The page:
7 Ways the White House Built Buzz Around the SXSL Live Stream
October 3, 2016
At the beginning of September, the White House announced South By South Lawn (SXSL), an innovation-themed event slated for Oct. 3 produced in tandem with—and based on—the iconic South by Southwest (SXSW) music, technology and film festival. The timing of the announcement gave SXSL planners only a month of lead time to build buzz and encourage audiences nationwide to tune in for the live stream, which garnered hundreds of thousands of live viewers.
Below, a breakdown of the SXSL press campaign leading up to and during the live event.
Traditional Press Release. The White House posted a release to its online news room on Sept. 1 to announce the festival and the nomination process by which attendees were selected. The announcement briefly outlined the event and its overarching goals, while driving an air of exclusivity via its competitive attendee referral process.
Earned Media Spanning Multiple Industries. Keeping in mind SXSL’s multi-genre program, SXSL’s planners earned pre-event coverage in outlets spanning technology, black culture, women’s interest and music news including Stereogum, Bustle and Black Enterprise. TechCrunch and Fast Company were permitted to send journalists to live stream portions of the festival.
Streamlined Microsite. The White House created a simple microsite for SXSL that consisted of a single page listing the day’s agenda and a brief FAQ. The microsite included embedded YouTube video of one of the festival panels up top, linking to the Facebook Live stream directly below the video.
Press Release Reminder. The day of the event, the White House posted a second press release, providing context for audiences that hadn’t yet heard about the event (including a personalized email from President Obama) and a timely reminder for non-attendees to tune in live.
Partners’ Websites & Social Media Accounts. Along with SXSW, the White House partnered with several groups to put on SXSL, including the American Film Institute (AFI) and the President’s Committee on the Arts and the Humanities (PCAH). SXSW and AFI‘s landing pages linked to streams and news around the event. PCAH used a pinned link on their Twitter account directing users to the live stream.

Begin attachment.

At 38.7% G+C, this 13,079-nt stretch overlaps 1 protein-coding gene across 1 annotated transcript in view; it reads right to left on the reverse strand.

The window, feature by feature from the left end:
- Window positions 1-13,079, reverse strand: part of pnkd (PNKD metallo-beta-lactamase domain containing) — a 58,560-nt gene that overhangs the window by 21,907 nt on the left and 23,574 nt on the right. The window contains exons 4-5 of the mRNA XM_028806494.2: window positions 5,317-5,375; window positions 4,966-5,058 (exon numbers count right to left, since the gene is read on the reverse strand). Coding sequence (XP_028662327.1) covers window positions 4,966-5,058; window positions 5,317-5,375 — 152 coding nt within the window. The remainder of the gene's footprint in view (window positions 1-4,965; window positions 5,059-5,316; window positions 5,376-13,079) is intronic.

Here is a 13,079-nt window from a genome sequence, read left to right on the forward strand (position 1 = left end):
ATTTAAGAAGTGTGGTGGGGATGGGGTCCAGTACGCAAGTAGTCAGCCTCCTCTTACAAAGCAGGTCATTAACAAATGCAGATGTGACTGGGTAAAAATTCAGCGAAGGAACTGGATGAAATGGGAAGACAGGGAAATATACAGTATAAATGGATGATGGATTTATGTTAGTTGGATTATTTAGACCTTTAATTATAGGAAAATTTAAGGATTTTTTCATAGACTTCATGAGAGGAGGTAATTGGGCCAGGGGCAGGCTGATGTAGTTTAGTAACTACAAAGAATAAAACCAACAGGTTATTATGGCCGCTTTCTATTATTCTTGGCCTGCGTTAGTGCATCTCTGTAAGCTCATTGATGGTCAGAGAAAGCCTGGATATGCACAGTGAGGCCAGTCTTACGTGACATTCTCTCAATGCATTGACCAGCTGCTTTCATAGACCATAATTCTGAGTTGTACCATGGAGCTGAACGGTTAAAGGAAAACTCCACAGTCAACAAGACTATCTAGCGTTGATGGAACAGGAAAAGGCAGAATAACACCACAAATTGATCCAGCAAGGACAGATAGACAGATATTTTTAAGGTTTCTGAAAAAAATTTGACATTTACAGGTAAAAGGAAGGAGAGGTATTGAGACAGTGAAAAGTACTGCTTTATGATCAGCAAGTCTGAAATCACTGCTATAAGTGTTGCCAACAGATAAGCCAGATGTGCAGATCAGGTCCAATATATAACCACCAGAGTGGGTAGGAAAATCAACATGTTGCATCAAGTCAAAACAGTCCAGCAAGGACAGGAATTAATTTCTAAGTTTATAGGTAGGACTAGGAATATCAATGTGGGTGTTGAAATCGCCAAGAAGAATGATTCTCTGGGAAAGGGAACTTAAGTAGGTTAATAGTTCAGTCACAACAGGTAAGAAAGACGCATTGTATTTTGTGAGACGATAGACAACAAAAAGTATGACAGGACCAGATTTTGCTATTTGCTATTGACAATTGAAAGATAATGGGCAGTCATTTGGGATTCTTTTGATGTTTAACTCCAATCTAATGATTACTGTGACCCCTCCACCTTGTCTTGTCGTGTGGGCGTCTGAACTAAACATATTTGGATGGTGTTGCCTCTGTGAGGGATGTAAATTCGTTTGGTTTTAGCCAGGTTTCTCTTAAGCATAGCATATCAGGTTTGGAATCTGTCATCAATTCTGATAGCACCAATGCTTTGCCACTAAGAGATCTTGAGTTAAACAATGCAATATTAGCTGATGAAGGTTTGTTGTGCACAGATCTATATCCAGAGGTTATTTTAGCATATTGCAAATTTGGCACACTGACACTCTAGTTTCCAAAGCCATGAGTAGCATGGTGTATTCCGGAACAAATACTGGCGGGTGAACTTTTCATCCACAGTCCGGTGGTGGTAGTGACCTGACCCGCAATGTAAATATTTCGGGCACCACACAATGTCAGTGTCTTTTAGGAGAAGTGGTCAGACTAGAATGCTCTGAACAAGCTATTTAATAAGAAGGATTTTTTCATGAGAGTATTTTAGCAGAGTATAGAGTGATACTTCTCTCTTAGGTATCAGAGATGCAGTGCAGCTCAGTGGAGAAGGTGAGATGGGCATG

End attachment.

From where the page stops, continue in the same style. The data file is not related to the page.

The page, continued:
Can’t make it to DC today for the big event? Watch #SXSL here: https://t.co/MJs2Y0c0HGhttps://t.co/c0fMmnfG5Z
— PCAH (@PCAH_gov) October 3, 2016
Pre-Event and Ongoing Social Media Coverage. In the days leading up to SXSL, the White House retweeted performers taking part in the festival. In the hours leading up to the event, the White House posted behind-the-scenes photos of The Lumineers and NPR’s Tiny Desk Concert setup. Kimberly Drew, social media manager at the Metropolitan Museum of Art, covered SXSL via an influencer takeover of the president’s Instagram Stories. Attendees, partnered organizations and viewers could post and tweet about the event with the easy-to-remember hashtag #SXSL.
Today, I’m taking over the @WhiteHouse‘s @Instagram story for the first-ever #SXSL! Follow along here: https://t.co/iWHd9E8i03pic.twitter.com/PBo3pwYB03
— kim drew (@museummammy) October 3, 2016
Directing Viewers to One Place
The White House directed viewers to its Facebook page for the SXSL live stream, which saw far more live traffic than accompanying YouTube videos. YouTube videos were posted to the event microsite as each panel finished, allowing for post-session viewing. The White House did not stream any events on Periscope, though attendees scoped clips from the festival.
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By: Sophie Maerowitz